Sandia’s videoconferencing work began four years ago as an internal, operational project. Corbin Stewart, a technologist in Videoconference and Collaborative Technologies Dept. 8947, discovered a security issue with videoconferencing software.
“I was trying to update a feature and discovered that it did not require authentication,” he says. “That was a red flag.”
Jim Berry (8944), manager of Dept. 8947 at the time, decided the potential security issues surrounding videoconferencing were worth investigating. Using funding from Jim’s department, Corbin, Steve Hurd (8965), a Sandia computer scientist and program manager for the Labs’ Center for Cyber Defenders (CCD), and a group of college interns in the CCD initiated a risk analysis nearly four years ago that focused on commercial codecs. Navid was one of those interns.
“He really stood out and took the lead to advertise these types of vulnerabilities in embedded communication applications,” says Corbin. “It’s gratifying to see that the work we have done is benefitting so many others.”
He adds that while one reason for turning to the CCD was because as interns, they were inexpensive, it wound up bringing new, fresh insights to the problem.
Another former CCD student, Elliot Proebstel (8965), has also contributed to the work.
“We are really impressed with Elliot,” says Corbin. “During his second summer with the CCD, he was able to circumvent access controls on the evaluation device and recover the administrative password in only a few hours.
Sandia’s primary concern was analyzing and mitigating security risks on its own network, risks addressed and rectified immediately after security holes were found. The research team evaluated hardware from several industry sources. After analyzing the devices and related hardware and software, the team developed “attack trees” (step-by-step tactics) and performed a variety of attacks to demonstrate vulnerabilities. The objective was to attempt system compromises, independently assess vulnerabilities that were found to exist, and develop “best practices” and tools to aid users.
This internal project developed into a full-fledged program with work for others funding from vendors of videoconferencing and embedded communications systems and government agencies using such systems.
“For external customers, we approach the problem from two perspectives,” says Navid. “Sandia acts as a consultant for various government agencies, advising them on architecture, setups, and potential vulnerabilities. We also work with vendors to help them analyze some of the risks and vulnerabilities apparent with their systems.”
Getting to this point was not easy. Navid recalls several years when no one would take him seriously.
“When we raised these concerns, they fell on deaf ears initially,” he says. “We didn’t give up and began sharing what we had learned with our government contacts and partners. We felt strongly that this was an important issue that needed to be addressed, not swept under the rug. No one was concerned about it and the vendors weren’t listening to Sandia. That was something that was putting the nation at risk.”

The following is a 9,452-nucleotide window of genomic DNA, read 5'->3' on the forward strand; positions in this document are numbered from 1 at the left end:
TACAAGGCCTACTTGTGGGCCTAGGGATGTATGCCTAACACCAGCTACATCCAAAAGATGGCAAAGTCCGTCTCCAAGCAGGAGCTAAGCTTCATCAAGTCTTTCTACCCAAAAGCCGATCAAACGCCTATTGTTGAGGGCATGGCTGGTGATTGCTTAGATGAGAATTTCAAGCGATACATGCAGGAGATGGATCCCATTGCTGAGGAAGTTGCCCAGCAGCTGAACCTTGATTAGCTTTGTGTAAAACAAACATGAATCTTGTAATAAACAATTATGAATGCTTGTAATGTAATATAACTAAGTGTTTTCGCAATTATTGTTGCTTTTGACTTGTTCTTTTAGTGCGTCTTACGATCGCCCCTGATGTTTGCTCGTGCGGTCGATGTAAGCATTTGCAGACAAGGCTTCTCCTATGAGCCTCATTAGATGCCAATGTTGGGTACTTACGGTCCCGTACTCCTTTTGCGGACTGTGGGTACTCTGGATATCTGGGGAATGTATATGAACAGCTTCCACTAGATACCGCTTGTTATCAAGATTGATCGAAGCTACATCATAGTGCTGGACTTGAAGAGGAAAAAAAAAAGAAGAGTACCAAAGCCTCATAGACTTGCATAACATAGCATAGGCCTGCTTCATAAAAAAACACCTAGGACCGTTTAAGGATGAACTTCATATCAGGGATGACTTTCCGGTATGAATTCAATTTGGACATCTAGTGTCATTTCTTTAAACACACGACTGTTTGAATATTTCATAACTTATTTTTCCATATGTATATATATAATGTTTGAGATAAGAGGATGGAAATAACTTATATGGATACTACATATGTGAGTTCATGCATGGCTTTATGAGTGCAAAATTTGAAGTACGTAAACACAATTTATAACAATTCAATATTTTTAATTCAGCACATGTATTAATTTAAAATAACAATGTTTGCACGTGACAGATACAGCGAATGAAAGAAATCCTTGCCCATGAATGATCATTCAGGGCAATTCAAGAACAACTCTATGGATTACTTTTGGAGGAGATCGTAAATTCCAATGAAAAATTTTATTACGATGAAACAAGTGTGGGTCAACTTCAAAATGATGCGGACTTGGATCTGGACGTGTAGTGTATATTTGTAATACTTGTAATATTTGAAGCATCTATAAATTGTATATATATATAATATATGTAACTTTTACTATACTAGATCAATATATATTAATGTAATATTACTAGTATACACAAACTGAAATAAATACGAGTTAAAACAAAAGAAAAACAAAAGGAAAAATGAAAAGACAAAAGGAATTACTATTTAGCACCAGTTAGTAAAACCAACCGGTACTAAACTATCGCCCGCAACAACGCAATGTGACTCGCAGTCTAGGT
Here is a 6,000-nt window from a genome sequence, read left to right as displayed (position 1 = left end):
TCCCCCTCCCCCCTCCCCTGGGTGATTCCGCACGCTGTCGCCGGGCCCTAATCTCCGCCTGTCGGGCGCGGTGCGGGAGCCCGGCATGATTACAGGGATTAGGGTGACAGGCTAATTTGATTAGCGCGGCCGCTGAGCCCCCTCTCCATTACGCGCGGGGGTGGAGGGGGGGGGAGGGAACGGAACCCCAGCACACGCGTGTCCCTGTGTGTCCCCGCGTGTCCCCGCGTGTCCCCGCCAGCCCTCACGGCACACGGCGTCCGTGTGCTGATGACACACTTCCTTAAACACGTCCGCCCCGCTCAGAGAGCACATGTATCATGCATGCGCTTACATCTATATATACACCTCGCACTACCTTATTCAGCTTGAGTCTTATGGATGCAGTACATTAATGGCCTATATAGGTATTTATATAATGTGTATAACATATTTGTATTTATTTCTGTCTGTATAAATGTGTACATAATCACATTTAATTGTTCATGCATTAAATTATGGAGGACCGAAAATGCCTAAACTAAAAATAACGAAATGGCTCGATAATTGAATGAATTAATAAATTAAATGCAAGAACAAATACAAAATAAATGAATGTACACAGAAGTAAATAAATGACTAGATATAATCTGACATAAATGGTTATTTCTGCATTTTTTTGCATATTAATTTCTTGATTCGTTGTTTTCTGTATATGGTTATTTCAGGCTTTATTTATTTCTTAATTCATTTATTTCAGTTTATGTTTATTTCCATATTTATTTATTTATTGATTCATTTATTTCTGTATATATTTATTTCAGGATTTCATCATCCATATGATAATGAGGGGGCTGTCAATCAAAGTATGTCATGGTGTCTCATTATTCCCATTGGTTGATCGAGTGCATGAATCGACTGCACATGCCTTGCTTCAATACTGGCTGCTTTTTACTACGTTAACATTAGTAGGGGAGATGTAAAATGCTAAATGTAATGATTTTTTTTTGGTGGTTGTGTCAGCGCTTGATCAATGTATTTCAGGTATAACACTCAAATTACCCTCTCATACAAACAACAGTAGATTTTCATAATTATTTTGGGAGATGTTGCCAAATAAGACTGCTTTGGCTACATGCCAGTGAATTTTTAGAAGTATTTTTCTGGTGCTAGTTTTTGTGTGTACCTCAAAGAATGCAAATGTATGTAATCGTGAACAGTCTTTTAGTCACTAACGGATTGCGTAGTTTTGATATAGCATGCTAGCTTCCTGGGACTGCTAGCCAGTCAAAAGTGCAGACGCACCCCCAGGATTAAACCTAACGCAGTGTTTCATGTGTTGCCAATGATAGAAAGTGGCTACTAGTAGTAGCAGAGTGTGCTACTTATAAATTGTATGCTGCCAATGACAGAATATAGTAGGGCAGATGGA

Not rocket science
Mitigating the risks is actually fairly simple. A problem, explains Corbin, is that people often don’t think of these videoconferencing devices as computers, and having the same kind of web services and FTP services as your computer, and as a result, the same need for security.
“Some vendors continue to tout the latest features, benefits, and productivity gains that videoconferencing technology offers, but not enough thought or effort has been placed in securing these devices,” says Navid. “The irony is that it isn’t rocket science. It’s really akin to home PCs. By now, most people connected to the Internet understand the need to have antivirus software. Similarly, people responsible for videoconferencing events should understand that a videoconferencing device operates much like a PC and as such requires protection such as a firewall program. But there are a lot of companies out there who overlook that need.”
Navid began giving talks at DOE, DoD, and public Internet security conferences. He says he talked to anyone and everyone willing to learn about the risks of embedded collaboration systems. A breakthrough came in 2006 at a Sandia Red Team conference, where he met with the NSA Red Team and shared the issues Sandia had identified and the tools and techniques to mitigate those issues.
“The NSA Red Team has been a terrific partner. They really championed our cause and helped us gain fairly high visibility throughout the government,” says Navid. Recently the Defense Information Systems Agency (DISA) released a Security Technical Implementation Guide (STIG) for videoconferencing based on Sandia’s work.
Sandia set up the Center for Collaborative Security (CCS) to educate companies and organizations about videoconferencing vulnerabilities and the need for industry-wide fixes. This virtual team comprises a wide swath of computer and security experts, including network operators, vulnerability researchers, IT architects, and systems analysts and spans many directorates across Sandia, including 8900, 8100, and 5600.
The CCS conducts research and development on security issues related to collaboration systems such as distributed information-sharing applications and instant messaging solutions. It provides basic tools and information on security vulnerabilities found in all types of collaboration devices, as well as best practices to enhance the security of collaborative systems. The CCS also provides a method for external partners to establish work-for-others business agreements with Sandia, which can perform company-specific evaluations and assessments.
Navid continues to drive broad acceptance of Sandia’s work, working with standards bodies and meeting with more potential customers.
He’s enjoying his role, which could be described as a spokesman, salesman, interface, or as he jokes, “just the pretty face.” Navid says his key strength is being able to bridge both the technical and business aspects and understanding all the issues that come to play — understanding how the business works. — Patti Koning